The reproduced autobiography of Catherine Helen Spence, who used to grace our Federation $5.00 notes issued in 2001, has been reviewed earlier as part of Susan Margary’s edited volume Ever Yours C. H. Spence. But here we have Emma at Books Around the Corner (from France!) tracking down the original An Autobiography (1910) as an e-book to read, unmediated and in its own right. She writes:
Spence’s autobiography lets the reader hear her voice, the voice of a caring, intelligent and energetic woman. She had strong beliefs and values and put her heart in the causes she chose to advocate. She fought all her life for effective voting. She was still on the board of various social services when she was in her seventies.I’m glad I read Spence’s autobiography because there were a lot of interesting information in it but it’s not exactly a smooth read. Her prose is a bit heavy and sounds more like an account than a story….It feels like she was writing for her contemporary readership and not for posterity. It’s her legacy, an homage to her family, her friends and partners in all her social and political endeavours. (Review here)
A more contemporary memoir can be found in Sue Course’s Lost Letters from Vienna (2019). Born in Vienna, with wealth and business influence on both sides of her family, she left in 1938 as a 4 year-old when most, but not all, branches of her formerly affluent extended family dispersed as the Nazi influence spread across Europe. Some stayed in Austria, while others migrated to London, America, France and in Sue’s case, suburban Melbourne. Janine at Resident Judge, who also lives in Melbourne (and knows Sue through her environmental work) writes:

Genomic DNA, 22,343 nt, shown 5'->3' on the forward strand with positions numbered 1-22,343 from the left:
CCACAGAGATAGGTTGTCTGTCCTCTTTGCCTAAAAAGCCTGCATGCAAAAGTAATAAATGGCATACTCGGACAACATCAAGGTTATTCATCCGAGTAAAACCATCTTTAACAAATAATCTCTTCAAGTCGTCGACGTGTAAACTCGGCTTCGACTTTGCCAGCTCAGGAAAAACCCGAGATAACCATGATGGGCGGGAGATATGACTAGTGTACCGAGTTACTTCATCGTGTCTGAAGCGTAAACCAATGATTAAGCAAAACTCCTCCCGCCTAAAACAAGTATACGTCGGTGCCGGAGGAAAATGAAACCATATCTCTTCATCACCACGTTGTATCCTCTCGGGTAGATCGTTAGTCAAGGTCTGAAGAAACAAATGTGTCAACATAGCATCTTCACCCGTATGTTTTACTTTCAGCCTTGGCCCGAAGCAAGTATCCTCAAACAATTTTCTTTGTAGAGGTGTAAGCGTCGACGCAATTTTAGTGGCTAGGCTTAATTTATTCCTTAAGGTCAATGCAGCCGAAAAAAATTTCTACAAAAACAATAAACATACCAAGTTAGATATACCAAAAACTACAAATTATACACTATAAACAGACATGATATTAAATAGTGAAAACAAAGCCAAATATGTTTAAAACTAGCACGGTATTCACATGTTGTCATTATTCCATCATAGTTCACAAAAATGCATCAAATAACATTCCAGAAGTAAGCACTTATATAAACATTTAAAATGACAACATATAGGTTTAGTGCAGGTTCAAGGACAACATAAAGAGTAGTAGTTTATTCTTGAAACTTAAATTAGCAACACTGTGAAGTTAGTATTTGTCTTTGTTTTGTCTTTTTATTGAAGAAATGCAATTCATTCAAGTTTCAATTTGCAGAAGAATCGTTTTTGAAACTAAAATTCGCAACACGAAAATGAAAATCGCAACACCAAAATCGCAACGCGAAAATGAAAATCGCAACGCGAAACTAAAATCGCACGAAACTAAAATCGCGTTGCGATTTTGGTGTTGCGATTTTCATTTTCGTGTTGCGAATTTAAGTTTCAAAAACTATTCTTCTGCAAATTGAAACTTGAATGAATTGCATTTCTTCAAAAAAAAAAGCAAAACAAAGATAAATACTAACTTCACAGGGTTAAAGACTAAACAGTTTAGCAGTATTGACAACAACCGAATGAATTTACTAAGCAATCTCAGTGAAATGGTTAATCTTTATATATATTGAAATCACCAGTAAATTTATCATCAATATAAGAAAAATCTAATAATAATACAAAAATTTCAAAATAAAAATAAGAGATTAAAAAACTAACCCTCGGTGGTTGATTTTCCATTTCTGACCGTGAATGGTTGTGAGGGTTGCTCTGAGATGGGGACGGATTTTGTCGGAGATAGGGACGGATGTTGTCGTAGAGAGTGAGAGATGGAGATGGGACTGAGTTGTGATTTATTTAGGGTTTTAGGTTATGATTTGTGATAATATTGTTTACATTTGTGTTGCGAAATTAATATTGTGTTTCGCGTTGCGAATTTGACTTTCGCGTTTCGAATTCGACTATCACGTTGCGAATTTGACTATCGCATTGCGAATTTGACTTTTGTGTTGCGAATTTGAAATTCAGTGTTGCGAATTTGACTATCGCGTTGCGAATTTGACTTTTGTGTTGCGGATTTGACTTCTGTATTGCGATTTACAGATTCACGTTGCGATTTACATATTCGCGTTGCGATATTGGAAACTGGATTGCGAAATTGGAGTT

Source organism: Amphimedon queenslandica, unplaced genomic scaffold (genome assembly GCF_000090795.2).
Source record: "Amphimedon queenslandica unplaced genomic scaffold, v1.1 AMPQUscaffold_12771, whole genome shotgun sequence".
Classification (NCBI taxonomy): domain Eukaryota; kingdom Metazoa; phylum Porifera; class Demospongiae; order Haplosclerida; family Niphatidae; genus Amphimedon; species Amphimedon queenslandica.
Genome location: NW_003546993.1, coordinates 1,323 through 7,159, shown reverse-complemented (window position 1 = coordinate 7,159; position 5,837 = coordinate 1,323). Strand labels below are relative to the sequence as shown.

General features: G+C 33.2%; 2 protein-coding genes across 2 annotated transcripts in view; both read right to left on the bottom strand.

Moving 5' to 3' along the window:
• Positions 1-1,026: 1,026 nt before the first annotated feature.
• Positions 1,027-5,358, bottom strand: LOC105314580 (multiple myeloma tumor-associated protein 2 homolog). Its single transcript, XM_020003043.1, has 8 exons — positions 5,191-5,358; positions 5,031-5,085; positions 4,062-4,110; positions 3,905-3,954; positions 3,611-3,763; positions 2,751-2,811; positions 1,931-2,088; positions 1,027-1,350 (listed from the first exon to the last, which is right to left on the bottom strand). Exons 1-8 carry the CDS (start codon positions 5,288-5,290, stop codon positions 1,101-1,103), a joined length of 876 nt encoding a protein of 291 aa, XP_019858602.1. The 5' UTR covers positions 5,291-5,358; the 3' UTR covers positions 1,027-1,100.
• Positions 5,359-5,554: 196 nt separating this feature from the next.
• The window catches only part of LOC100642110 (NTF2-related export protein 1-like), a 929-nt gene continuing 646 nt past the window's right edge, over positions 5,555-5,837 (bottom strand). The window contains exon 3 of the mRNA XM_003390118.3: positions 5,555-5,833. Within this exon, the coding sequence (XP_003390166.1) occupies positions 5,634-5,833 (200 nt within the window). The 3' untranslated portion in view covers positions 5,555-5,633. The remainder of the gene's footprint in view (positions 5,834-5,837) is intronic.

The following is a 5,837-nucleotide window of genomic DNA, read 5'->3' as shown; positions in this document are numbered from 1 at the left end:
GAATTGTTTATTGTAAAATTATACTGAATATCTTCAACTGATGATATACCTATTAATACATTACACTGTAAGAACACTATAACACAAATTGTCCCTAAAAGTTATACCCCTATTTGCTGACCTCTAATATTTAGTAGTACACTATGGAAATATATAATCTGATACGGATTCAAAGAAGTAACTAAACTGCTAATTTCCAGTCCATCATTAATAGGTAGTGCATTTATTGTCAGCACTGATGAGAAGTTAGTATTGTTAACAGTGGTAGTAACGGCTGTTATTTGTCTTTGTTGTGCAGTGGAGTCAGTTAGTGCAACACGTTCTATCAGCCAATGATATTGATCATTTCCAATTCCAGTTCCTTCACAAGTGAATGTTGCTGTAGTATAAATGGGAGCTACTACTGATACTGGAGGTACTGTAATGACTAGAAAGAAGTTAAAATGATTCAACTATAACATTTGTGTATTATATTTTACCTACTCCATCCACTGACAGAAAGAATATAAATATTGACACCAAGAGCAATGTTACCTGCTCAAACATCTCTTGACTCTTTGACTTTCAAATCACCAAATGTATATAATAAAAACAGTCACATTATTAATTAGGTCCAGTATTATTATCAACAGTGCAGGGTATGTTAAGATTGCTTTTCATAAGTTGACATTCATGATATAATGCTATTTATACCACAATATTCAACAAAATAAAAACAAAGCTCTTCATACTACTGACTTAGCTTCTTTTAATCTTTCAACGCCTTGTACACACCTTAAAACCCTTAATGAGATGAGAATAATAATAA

The stories of different groupings in this tightly-woven family network are told in fairly short chapters, arranged thematically whilst moving forward chronologically. Several members of the family might be dealt with in the same chapter which I found at first a little disconcerting, until I realized that I was listening to someone tell family stories, which often jump between generations and family branches…Her telling of the story of her family is told through relationships, with an increasingly suburban, Melbourne-based perspective as the book moves on. …Using the family letters, she paints a rich picture of a Vienna world that is lost, but she also paints a domestic picture of a family re-establishing itself in a newer world, very close to my home. (Review here)
We have featured two of Tanya Bretherton’s earlier books previously: The Suitcase Baby and The Suicide Bride. In her most recent book The Killing Streets: Uncovering Australia’s First Serial Murderer (2020) we are taken back to Depression-era Sydney and a series of brutal murders of women in public places. In her review, Mrs B. writes:
The Killing Streets charts a time when Sydneysiders were gripped with fear and uncertainty. …With a PhD in sociology and her work in narrative life history, along with social history, this senior research fellow has produced a series of books that are carefully researched. I admire Bretherton’s unique blend of bringing to life lost fragments of Australia’s criminal past, which is deftly combined with her critical interrogation of the historical conditions of Australia’s past. (Review here)
About: I’m Janine Rizzetti and I blog at the immodestly-named The Resident Judge of Port Phillip where I indulge my love of reading, podcasts and history. I am a historian, interested in Australian and colonial history, officially retired but more occupied than I thought I would be with my local historical society, playing with grandchildren and learning Spanish and now ukulele!
Thanks Janine. Some interesting books here. Dare I say that The killing streets intrigues me.
And, absolutely, I have read way less than usual, but because of my elder care issues, not the pandemic. I’d like to think that without those I may have read more, but who knows?
Great wrap-up and thanks for the mention 🙂